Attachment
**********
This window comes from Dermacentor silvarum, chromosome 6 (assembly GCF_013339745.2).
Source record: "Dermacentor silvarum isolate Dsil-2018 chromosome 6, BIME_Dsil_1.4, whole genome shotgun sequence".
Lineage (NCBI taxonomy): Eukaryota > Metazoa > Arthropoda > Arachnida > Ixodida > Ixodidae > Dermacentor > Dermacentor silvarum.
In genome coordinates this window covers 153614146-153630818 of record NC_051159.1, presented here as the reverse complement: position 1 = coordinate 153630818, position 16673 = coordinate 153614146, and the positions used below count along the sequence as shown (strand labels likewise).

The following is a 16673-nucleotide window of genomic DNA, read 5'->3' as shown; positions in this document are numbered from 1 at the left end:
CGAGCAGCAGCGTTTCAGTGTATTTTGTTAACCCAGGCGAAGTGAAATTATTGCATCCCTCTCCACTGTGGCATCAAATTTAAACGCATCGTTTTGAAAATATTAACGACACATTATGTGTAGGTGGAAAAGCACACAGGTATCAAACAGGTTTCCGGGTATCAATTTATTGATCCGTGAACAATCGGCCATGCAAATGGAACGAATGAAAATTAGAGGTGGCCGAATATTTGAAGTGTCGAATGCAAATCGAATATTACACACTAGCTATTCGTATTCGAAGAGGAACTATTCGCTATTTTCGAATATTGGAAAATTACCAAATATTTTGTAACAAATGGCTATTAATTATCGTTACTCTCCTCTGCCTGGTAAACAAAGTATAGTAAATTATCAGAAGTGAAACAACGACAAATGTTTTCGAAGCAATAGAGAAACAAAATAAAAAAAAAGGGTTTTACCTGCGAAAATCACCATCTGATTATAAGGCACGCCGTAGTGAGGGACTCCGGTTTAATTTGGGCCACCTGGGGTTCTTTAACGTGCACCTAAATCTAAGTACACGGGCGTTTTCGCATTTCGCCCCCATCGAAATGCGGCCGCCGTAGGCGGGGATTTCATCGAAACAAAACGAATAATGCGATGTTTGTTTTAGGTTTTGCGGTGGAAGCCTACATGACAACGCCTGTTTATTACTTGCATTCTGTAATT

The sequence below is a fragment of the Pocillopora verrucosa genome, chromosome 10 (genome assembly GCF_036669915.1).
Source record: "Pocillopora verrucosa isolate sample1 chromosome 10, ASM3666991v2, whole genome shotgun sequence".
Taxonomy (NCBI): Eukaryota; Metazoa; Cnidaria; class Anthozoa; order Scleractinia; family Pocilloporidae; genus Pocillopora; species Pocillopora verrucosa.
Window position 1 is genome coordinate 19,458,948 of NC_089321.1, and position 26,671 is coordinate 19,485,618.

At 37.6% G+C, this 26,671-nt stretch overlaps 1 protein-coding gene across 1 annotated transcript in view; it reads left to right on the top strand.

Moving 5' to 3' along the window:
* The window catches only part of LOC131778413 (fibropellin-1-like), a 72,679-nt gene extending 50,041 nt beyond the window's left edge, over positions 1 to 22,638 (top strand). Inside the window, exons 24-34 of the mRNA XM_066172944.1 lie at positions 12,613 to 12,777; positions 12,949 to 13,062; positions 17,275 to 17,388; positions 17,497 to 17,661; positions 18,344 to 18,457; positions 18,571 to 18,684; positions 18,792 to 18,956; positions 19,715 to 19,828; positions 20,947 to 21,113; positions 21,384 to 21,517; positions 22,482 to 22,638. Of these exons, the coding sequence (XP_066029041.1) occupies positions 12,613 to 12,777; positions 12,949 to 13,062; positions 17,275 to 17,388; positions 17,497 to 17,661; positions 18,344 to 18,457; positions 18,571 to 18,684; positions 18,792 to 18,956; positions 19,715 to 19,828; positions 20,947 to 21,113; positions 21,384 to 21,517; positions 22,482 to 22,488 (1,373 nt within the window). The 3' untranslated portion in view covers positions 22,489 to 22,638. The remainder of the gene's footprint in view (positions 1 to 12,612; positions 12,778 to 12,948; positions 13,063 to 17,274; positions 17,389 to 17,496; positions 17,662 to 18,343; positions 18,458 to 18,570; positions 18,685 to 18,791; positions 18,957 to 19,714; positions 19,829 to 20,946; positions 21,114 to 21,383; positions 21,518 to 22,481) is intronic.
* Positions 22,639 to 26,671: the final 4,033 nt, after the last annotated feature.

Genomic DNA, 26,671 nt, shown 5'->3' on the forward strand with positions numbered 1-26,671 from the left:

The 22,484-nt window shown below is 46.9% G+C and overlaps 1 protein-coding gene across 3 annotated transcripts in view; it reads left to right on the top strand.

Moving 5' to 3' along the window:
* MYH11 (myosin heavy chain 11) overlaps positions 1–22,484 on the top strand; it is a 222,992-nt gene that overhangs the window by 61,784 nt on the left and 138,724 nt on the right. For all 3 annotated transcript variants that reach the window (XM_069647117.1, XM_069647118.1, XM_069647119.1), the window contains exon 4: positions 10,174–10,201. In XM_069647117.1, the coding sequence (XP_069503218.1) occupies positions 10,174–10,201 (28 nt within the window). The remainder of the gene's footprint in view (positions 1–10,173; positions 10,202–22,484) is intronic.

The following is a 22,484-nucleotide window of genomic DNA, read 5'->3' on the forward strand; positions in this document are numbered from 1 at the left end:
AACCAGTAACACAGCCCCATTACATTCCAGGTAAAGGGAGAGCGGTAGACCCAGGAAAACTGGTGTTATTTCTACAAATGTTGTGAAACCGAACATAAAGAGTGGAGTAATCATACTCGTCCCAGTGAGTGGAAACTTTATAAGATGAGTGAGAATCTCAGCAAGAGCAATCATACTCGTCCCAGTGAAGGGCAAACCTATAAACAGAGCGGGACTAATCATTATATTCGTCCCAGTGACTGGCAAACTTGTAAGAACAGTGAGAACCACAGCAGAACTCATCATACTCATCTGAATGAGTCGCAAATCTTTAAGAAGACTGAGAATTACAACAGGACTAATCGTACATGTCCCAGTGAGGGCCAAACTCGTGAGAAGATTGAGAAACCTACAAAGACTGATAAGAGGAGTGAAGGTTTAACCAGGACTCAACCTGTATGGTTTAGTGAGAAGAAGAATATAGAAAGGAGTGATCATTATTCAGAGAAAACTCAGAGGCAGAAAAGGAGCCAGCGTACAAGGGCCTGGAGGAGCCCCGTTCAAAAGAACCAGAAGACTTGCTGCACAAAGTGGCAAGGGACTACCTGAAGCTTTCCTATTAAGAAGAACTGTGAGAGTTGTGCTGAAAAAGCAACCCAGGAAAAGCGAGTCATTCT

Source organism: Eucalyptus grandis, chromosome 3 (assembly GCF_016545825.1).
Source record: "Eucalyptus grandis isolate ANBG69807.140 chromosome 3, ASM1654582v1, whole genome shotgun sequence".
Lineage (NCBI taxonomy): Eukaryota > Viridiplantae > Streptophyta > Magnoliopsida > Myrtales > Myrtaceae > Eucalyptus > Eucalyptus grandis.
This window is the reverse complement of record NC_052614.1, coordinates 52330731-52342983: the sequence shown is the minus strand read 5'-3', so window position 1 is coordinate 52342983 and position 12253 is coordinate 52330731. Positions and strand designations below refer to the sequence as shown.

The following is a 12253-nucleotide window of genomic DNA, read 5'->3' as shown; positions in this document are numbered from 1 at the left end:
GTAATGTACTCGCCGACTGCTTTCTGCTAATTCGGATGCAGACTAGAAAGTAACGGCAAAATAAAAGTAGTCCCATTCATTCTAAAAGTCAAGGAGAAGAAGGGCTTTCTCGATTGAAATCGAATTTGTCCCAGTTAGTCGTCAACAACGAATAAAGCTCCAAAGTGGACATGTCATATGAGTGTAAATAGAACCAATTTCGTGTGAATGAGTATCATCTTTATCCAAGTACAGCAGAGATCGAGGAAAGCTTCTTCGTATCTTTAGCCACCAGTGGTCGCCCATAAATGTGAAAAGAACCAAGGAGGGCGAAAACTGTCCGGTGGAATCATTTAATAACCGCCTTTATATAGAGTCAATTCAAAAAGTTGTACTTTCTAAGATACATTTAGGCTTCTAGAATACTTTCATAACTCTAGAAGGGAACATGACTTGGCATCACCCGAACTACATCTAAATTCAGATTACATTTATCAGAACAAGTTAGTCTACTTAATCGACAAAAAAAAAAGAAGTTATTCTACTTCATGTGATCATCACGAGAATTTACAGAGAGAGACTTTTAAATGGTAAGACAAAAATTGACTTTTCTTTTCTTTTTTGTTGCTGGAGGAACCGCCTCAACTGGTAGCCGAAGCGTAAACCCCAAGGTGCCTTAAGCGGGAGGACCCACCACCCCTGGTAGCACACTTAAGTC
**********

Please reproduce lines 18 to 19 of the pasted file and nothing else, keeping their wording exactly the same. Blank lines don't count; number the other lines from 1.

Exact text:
* MYH11 (myosin heavy chain 11) overlaps positions 1–22,484 on the top strand; it is a 222,992-nt gene that overhangs the window by 61,784 nt on the left and 138,724 nt on the right. For all 3 annotated transcript variants that reach the window (XM_069647117.1, XM_069647118.1, XM_069647119.1), the window contains exon 4: positions 10,174–10,201. In XM_069647117.1, the coding sequence (XP_069503218.1) occupies positions 10,174–10,201 (28 nt within the window). The remainder of the gene's footprint in view (positions 1–10,173; positions 10,202–22,484) is intronic.

The following is a 22,484-nucleotide window of genomic DNA, read 5'->3' on the forward strand; positions in this document are numbered from 1 at the left end: